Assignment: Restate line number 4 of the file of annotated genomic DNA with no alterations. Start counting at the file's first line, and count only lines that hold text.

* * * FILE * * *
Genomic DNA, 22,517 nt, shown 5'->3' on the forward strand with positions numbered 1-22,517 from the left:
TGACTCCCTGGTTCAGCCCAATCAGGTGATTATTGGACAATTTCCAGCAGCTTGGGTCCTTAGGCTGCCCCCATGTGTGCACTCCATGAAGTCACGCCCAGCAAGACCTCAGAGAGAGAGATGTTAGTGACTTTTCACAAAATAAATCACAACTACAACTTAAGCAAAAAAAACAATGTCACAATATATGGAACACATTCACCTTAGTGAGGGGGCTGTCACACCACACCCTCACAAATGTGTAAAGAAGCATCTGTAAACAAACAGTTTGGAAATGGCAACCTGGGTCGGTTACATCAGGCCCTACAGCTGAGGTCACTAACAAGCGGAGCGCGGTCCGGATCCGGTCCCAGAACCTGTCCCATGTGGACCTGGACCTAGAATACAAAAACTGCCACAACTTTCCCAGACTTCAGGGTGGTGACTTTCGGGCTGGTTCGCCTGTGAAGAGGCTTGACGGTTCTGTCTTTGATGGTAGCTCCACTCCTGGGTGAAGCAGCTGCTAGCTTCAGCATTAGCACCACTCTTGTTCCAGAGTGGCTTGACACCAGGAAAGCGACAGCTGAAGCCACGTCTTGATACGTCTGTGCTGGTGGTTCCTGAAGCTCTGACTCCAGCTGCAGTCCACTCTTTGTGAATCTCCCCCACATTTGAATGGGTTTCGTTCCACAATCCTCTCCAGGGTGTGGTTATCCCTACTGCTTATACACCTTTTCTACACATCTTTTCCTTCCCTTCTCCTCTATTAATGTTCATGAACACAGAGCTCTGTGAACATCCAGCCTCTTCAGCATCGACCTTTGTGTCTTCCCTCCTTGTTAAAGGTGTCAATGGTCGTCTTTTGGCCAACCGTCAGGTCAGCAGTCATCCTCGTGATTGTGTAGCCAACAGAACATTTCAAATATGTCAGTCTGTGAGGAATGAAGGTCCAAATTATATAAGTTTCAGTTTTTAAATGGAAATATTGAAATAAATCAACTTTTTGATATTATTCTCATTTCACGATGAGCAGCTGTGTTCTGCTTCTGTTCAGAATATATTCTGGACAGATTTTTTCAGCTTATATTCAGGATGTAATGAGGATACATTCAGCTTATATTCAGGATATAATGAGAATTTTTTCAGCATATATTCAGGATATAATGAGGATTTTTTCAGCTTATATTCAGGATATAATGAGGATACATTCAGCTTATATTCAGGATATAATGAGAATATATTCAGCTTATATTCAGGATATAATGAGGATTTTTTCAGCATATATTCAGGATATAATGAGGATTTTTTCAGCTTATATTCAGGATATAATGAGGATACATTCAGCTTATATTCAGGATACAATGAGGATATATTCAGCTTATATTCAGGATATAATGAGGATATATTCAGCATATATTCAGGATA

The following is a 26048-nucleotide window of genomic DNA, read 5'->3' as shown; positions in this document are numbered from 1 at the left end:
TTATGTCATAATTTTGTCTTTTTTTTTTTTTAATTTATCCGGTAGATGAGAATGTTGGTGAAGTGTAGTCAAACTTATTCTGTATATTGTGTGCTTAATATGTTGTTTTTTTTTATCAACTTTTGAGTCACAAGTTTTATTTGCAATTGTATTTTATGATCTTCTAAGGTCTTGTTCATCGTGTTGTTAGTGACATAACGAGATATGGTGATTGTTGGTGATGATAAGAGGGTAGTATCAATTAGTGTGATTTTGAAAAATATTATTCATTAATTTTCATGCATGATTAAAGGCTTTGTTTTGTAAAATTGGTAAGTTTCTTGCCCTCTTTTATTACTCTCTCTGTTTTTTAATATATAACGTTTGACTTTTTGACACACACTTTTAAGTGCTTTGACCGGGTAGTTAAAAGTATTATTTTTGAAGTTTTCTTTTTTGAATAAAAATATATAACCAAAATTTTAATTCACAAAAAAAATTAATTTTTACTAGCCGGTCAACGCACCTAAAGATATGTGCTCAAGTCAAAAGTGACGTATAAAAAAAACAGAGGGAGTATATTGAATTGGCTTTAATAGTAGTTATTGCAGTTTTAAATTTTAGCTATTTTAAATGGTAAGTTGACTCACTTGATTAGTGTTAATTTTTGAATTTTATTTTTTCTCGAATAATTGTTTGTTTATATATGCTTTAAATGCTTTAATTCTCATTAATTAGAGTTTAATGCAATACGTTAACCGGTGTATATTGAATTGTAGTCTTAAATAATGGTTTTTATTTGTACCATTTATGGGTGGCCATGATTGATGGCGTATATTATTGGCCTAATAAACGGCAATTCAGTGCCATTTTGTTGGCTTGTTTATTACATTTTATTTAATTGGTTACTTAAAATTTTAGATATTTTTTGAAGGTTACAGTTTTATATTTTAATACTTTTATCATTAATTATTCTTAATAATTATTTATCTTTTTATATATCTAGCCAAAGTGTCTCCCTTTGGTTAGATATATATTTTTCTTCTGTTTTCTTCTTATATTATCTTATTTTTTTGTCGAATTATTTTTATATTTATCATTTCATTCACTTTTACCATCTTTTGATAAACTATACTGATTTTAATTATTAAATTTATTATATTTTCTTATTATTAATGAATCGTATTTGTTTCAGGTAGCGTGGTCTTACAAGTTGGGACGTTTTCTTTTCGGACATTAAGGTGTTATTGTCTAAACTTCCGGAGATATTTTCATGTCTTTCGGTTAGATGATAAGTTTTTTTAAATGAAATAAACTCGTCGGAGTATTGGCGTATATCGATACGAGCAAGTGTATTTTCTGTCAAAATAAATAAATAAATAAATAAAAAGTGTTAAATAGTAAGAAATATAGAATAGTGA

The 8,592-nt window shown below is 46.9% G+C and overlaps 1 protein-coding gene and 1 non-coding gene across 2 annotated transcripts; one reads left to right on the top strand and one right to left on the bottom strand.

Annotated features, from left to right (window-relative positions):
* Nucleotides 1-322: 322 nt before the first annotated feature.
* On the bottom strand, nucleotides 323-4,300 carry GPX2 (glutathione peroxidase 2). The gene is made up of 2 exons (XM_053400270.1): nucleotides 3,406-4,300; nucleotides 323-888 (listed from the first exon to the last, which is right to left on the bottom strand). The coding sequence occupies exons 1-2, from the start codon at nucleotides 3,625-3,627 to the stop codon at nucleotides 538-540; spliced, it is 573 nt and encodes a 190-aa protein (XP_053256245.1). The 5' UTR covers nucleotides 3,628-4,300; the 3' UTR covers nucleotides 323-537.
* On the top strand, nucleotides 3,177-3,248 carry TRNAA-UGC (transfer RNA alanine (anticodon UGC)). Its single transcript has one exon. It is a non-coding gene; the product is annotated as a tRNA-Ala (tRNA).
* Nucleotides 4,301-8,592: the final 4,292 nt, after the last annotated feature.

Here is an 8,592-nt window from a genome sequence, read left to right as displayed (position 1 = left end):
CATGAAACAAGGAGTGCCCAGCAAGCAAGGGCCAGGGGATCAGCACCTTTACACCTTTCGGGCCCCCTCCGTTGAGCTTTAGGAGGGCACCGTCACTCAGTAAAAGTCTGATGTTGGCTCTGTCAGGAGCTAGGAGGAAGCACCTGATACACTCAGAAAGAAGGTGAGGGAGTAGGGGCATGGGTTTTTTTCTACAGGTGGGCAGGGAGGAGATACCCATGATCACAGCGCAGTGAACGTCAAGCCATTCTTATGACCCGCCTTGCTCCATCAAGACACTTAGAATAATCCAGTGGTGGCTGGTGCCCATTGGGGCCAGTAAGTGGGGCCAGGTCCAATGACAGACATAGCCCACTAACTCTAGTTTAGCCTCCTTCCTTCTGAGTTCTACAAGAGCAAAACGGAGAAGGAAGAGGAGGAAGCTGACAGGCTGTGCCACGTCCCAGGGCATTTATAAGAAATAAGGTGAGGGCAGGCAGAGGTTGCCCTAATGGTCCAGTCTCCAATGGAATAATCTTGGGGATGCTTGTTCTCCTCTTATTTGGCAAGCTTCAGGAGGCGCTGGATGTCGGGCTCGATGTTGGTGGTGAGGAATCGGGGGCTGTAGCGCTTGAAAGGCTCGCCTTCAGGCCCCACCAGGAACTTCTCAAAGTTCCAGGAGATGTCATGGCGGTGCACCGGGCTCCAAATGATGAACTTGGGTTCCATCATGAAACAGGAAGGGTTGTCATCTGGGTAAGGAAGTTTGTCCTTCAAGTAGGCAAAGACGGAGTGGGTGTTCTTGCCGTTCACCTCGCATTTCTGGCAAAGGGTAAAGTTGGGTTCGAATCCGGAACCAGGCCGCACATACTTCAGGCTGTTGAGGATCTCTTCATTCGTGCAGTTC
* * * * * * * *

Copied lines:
TTATGTCATAATTTTGTCTTTTTTTTTTTTTAATTTATCCGGTAGATGAGAATGTTGGTGAAGTGTAGTCAAACTTATTCTGTATATTGTGTGCTTAATATGTTGTTTTTTTTTATCAACTTTTGAGTCACAAGTTTTATTTGCAATTGTATTTTATGATCTTCTAAGGTCTTGTTCATCGTGTTGTTAGTGACATAACGAGATATGGTGATTGTTGGTGATGATAAGAGGGTAGTATCAATTAGTGTGATTTTGAAAAATATTATTCATTAATTTTCATGCATGATTAAAGGCTTTGTTTTGTAAAATTGGTAAGTTTCTTGCCCTCTTTTATTACTCTCTCTGTTTTTTAATATATAACGTTTGACTTTTTGACACACACTTTTAAGTGCTTTGACCGGGTAGTTAAAAGTATTATTTTTGAAGTTTTCTTTTTTGAATAAAAATATATAACCAAAATTTTAATTCACAAAAAAAATTAATTTTTACTAGCCGGTCAACGCACCTAAAGATATGTGCTCAAGTCAAAAGTGACGTATAAAAAAAACAGAGGGAGTATATTGAATTGGCTTTAATAGTAGTTATTGCAGTTTTAAATTTTAGCTATTTTAAATGGTAAGTTGACTCACTTGATTAGTGTTAATTTTTGAATTTTATTTTTTCTCGAATAATTGTTTGTTTATATATGCTTTAAATGCTTTAATTCTCATTAATTAGAGTTTAATGCAATACGTTAACCGGTGTATATTGAATTGTAGTCTTAAATAATGGTTTTTATTTGTACCATTTATGGGTGGCCATGATTGATGGCGTATATTATTGGCCTAATAAACGGCAATTCAGTGCCATTTTGTTGGCTTGTTTATTACATTTTATTTAATTGGTTACTTAAAATTTTAGATATTTTTTGAAGGTTACAGTTTTATATTTTAATACTTTTATCATTAATTATTCTTAATAATTATTTATCTTTTTATATATCTAGCCAAAGTGTCTCCCTTTGGTTAGATATATATTTTTCTTCTGTTTTCTTCTTATATTATCTTATTTTTTTGTCGAATTATTTTTATATTTATCATTTCATTCACTTTTACCATCTTTTGATAAACTATACTGATTTTAATTATTAAATTTATTATATTTTCTTATTATTAATGAATCGTATTTGTTTCAGGTAGCGTGGTCTTACAAGTTGGGACGTTTTCTTTTCGGACATTAAGGTGTTATTGTCTAAACTTCCGGAGATATTTTCATGTCTTTCGGTTAGATGATAAGTTTTTTTAAATGAAATAAACTCGTCGGAGTATTGGCGTATATCGATACGAGCAAGTGTATTTTCTGTCAAAATAAATAAATAAATAAATAAAAAGTGTTAAATAGTAAGAAATATAGAATAGTGA